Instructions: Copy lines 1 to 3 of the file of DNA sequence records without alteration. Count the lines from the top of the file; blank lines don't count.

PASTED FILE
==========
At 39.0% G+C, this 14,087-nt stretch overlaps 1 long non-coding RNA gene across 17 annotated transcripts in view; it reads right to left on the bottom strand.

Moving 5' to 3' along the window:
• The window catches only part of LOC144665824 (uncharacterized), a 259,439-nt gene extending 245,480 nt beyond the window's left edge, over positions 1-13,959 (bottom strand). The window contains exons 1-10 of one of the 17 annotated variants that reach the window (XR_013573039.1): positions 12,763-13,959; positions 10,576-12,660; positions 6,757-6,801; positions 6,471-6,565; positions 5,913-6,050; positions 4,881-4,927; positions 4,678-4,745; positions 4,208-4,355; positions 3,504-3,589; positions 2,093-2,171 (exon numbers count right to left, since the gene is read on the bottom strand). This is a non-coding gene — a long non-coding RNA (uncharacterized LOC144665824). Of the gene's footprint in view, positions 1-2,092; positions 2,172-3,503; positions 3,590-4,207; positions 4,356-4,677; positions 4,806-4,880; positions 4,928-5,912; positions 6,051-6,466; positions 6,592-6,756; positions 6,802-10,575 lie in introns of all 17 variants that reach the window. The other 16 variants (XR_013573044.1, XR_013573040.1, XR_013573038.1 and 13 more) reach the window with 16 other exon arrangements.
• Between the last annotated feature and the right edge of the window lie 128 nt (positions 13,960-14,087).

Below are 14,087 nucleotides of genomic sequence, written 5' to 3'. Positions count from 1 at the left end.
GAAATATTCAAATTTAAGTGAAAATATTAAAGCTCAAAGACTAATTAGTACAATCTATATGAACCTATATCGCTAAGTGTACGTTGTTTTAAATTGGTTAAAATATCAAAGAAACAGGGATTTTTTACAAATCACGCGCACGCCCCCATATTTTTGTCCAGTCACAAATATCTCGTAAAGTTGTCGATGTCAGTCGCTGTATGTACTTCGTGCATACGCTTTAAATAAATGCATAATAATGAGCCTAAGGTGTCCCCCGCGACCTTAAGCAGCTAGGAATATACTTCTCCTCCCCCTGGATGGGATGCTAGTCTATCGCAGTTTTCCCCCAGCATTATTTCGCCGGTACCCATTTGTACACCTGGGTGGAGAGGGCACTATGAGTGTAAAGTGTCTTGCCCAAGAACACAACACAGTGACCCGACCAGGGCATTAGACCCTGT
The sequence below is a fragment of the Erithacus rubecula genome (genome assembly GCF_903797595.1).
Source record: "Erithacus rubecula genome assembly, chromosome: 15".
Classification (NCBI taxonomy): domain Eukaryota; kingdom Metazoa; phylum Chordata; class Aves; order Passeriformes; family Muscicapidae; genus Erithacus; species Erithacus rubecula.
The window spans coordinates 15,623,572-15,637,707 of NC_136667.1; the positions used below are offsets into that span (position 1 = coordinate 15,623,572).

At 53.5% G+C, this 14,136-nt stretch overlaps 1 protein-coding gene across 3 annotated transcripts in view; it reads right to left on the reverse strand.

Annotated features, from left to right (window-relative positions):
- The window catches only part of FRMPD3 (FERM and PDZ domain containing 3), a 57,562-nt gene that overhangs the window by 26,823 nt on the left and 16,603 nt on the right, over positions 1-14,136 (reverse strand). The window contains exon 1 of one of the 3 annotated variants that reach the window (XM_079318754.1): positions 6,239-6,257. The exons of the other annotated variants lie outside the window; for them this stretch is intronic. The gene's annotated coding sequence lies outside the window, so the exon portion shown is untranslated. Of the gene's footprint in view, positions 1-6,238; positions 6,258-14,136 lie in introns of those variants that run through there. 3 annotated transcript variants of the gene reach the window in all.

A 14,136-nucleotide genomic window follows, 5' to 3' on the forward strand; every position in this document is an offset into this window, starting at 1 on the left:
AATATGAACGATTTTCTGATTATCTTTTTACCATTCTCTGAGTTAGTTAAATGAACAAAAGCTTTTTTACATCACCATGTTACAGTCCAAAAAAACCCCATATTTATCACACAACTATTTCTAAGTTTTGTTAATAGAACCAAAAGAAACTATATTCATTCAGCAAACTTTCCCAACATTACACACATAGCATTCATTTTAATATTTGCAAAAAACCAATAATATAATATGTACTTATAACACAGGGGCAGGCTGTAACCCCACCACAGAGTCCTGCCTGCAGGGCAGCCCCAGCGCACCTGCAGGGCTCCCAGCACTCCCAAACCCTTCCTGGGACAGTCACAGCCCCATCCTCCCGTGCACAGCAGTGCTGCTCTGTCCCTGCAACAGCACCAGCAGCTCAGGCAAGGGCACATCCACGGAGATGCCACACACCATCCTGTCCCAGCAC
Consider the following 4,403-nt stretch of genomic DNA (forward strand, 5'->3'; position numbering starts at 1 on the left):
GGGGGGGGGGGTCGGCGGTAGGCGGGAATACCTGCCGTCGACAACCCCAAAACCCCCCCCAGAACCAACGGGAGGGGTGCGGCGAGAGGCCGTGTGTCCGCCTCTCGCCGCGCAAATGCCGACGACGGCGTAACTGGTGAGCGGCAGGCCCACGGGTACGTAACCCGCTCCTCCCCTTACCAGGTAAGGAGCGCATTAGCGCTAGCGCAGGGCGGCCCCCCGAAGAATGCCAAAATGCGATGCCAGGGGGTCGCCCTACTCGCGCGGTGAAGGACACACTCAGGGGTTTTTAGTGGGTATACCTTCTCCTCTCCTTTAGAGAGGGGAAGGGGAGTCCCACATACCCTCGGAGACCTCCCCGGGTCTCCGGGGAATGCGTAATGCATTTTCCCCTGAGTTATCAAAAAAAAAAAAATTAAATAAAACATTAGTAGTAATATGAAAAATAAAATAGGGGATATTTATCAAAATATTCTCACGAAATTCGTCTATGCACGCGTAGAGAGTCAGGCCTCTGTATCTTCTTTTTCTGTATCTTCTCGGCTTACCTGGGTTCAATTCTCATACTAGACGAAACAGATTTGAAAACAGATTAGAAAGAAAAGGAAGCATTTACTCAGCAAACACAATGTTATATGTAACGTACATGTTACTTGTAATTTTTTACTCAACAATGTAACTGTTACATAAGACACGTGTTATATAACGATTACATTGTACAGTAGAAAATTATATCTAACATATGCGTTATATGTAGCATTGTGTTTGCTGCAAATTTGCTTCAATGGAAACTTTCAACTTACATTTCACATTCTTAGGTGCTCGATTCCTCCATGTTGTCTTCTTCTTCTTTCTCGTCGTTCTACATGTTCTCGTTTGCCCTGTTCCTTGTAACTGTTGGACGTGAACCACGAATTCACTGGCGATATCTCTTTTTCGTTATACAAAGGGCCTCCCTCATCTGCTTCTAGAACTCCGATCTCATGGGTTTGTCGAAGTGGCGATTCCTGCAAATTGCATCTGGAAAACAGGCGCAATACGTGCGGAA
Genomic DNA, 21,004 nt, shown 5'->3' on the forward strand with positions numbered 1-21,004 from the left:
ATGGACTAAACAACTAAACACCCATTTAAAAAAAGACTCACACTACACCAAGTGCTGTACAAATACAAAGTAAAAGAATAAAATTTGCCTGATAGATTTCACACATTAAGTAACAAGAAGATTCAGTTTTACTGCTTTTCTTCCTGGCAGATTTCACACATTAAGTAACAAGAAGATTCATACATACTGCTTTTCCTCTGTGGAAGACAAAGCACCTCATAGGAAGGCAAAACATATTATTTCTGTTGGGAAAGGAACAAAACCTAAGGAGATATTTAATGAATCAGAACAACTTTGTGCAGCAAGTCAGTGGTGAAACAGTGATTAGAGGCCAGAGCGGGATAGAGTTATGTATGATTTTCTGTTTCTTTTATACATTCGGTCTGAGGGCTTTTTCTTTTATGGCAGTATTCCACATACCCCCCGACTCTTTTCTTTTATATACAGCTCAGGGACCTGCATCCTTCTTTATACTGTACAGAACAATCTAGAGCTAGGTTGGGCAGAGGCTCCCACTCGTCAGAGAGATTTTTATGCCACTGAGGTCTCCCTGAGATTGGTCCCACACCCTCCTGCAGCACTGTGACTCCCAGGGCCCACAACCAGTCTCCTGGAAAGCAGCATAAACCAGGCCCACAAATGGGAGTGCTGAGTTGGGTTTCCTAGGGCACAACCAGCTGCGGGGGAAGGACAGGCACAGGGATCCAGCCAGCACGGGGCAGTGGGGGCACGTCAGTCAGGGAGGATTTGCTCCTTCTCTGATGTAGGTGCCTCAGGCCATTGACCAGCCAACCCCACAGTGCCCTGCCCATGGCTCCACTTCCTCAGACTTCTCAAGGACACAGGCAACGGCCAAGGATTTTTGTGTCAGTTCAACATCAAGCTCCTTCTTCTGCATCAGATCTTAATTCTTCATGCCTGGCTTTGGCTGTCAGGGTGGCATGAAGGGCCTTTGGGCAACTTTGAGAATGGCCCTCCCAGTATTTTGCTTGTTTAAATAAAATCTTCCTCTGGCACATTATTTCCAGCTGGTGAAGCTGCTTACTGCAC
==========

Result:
At 39.0% G+C, this 14,087-nt stretch overlaps 1 long non-coding RNA gene across 17 annotated transcripts in view; it reads right to left on the bottom strand.

Moving 5' to 3' along the window:
• The window catches only part of LOC144665824 (uncharacterized), a 259,439-nt gene extending 245,480 nt beyond the window's left edge, over positions 1-13,959 (bottom strand). The window contains exons 1-10 of one of the 17 annotated variants that reach the window (XR_013573039.1): positions 12,763-13,959; positions 10,576-12,660; positions 6,757-6,801; positions 6,471-6,565; positions 5,913-6,050; positions 4,881-4,927; positions 4,678-4,745; positions 4,208-4,355; positions 3,504-3,589; positions 2,093-2,171 (exon numbers count right to left, since the gene is read on the bottom strand). This is a non-coding gene — a long non-coding RNA (uncharacterized LOC144665824). Of the gene's footprint in view, positions 1-2,092; positions 2,172-3,503; positions 3,590-4,207; positions 4,356-4,677; positions 4,806-4,880; positions 4,928-5,912; positions 6,051-6,466; positions 6,592-6,756; positions 6,802-10,575 lie in introns of all 17 variants that reach the window. The other 16 variants (XR_013573044.1, XR_013573040.1, XR_013573038.1 and 13 more) reach the window with 16 other exon arrangements.